Swiss Ai Research Overview Platform
In diesem Projekt werden methodische Ansätze zur Erforschung von Bedeutungen in Texten für die Sozialwissenschaften entwickelt. Dies betrifft zwei Herausforderungen: Erstens, die Bedeutung einzelner Konzepte und deren Veränderung. Wissenschaftliche Konzepte, wie zum Beispiel 'Kausalität', wurden über die Zeit hinweg unterschiedlich verstanden. Datenbanken ermöglichen heutzutage einen systematischen Zugang zu allen wissenschaftlichen Publikationen der letzten 100 Jahre. In diesem Teil dieses Projektes werden Methoden der automatischen Textverarbeitung entwickelt, um mittels solcher Daten den Wandel einzelner Konzepte nachzuverfolgen und zu erforschen. Die zweite Herausforderung betrifft die Untersuchung von Bedeutungen in Interviews. Bedeutungen werden als sinnhafte Verweisungsstrukturen verstanden, die sich auf der semantischen, linguistischen und narrativen Ebene widerspiegeln. Im zweiten Teil des Projektes werden computergestützte Methoden zur Erfassung derartiger Strukturen entwickelt. In verschiedenen empirischen Anwendungen erforscht das Projekt hierbei Fragen der Geschichte, Politik und Kultur. Durch die entwickelten Analyseansätze und deren Anwendung eröffnet das Projekt letztlich zahlreiche Möglichkeiten, neue Textdaten für die Beantwortung sozialwissenschaftlicher Fragestellungen nutzbar zu machen.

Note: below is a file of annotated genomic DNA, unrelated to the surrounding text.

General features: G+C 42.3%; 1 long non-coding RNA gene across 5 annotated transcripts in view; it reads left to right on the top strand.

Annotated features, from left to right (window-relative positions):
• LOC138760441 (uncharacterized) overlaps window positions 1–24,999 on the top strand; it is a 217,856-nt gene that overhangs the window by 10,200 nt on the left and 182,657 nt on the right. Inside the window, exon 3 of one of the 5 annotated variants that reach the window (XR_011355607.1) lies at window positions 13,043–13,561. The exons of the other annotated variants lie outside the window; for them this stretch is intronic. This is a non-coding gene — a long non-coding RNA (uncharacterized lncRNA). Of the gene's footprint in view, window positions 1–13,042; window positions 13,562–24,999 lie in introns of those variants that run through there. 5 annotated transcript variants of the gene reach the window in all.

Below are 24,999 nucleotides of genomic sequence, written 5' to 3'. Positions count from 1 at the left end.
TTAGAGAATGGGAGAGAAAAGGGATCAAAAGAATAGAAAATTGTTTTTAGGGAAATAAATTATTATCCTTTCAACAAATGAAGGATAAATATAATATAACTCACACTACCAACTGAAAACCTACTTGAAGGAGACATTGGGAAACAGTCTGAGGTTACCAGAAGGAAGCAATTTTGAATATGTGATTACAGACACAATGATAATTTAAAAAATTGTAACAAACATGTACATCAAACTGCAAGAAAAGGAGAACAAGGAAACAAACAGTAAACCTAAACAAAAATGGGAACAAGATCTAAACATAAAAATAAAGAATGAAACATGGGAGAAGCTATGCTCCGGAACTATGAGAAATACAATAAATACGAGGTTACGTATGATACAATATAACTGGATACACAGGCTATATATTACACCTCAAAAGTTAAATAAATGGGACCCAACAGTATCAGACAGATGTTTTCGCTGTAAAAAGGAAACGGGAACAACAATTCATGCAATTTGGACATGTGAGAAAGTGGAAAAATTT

New forms of data and advanced statistical techniques provide enormous research opportunities, yet the social sciences fall short of taking full advantage of them. A major obstacle is the lack of analytical approaches that are appropriate to both the questions and the data pertinent to the social sciences. This especially concerns the analysis of meaning in text-understood as shared reference structures that are reflected at the semantic, linguistic, and narrative level. In two subprojects described below, this project will develop methodological solutions to two core challenges in the analysis of text for the social sciences-(A) analyzing how conceptual meaning changes within time-stamped documents and (B) capturing distinct forms of meaning in interviews. Empirical applications of these solutions will explore important questions of history, politics, and culture and provide methodological guidance for the use of computational techniques and new forms of data more generally. Beyond immediate results, this project will lay the foundation and open new opportunities for leveraging modern forms of data and tools for answering questions in the social sciences.In subproject A, we will develop machine learning methods tailored to the task of tracing the changing meaning and usage of concepts in large corpora of time-stamped documents. Although this is probably the most common format that massive quantities of textual data are and will be released in the near future (e.g. news feeds, media posts, publications, archival data), we still lack tools to analyze the changing meaning of particular concepts and ideas in such data. We will, therefore, develop a novel framework to trace the meaning of concepts through time. We will apply this framework to (i) a corpus of 1,300,000 academic articles to understand and compare changes in how “causality” has been understood in Philosophy, Economics, and Sociology since the 19th Century and to (ii) about 400,000 news reports to provide a data-driven description of the portrayal of “migrants” in the German public media leading up to the Syrian refugee crisis in 2015/16.In subproject B, we will develop computational solutions to capture and analyze distinct forms of meaning in interview transcripts. Researcher-led interviews have long served as a fundamental source of high-quality data for answering social science questions. Many of these interviews, as well as comparable digital conversations on the new media, are readily available for computational analysis. Despite the enormous potential in this data, we still lack approaches that take advantage of the structures that occur “naturally” in interviews, such as narrative flow and turn-taking, to account for distinct forms of meanings in them. We will build on advances in natural language processing and network analysis to develop techniques that are precisely tailored to capturing different aspects of meanings in both structured and unstructured interviews. We will apply these techniques to (i) unstructured interviews with renowned US chefs to explore different levels of what it “means” to make a career as an elite chef and to (ii) structured interviews from the National Study of Youth and Religion to capture adolescents’ understandings of morality in relation to their socio-economic background. We will provide a detailed description of the methodological challenges and step-by-step documentation of respective solutions. Both of the above subprojects will combine new forms of data from various sources and apply hitherto untested algorithms. Providing methodological guidance and best practices for the combination and usage of data from various sources and in various formats has been identified as one of the most pressing needs for the newly emerging field of Computational Social Science. In both subprojects, we will, therefore, detail related challenges, analytic reflections, and solutions. As contributions to textbooks, this will help to improve teaching students in how to use computational tools to collect, combine and utilize both classic and modern, large-scale forms of text corpora for answering social science questions.This project will advance computational solutions to leverage text as data for the analysis of meaning in the social sciences. In doing so, it will explore important questions of history, politics, and culture and provide methodological guidance for scholars in Computational Social Science.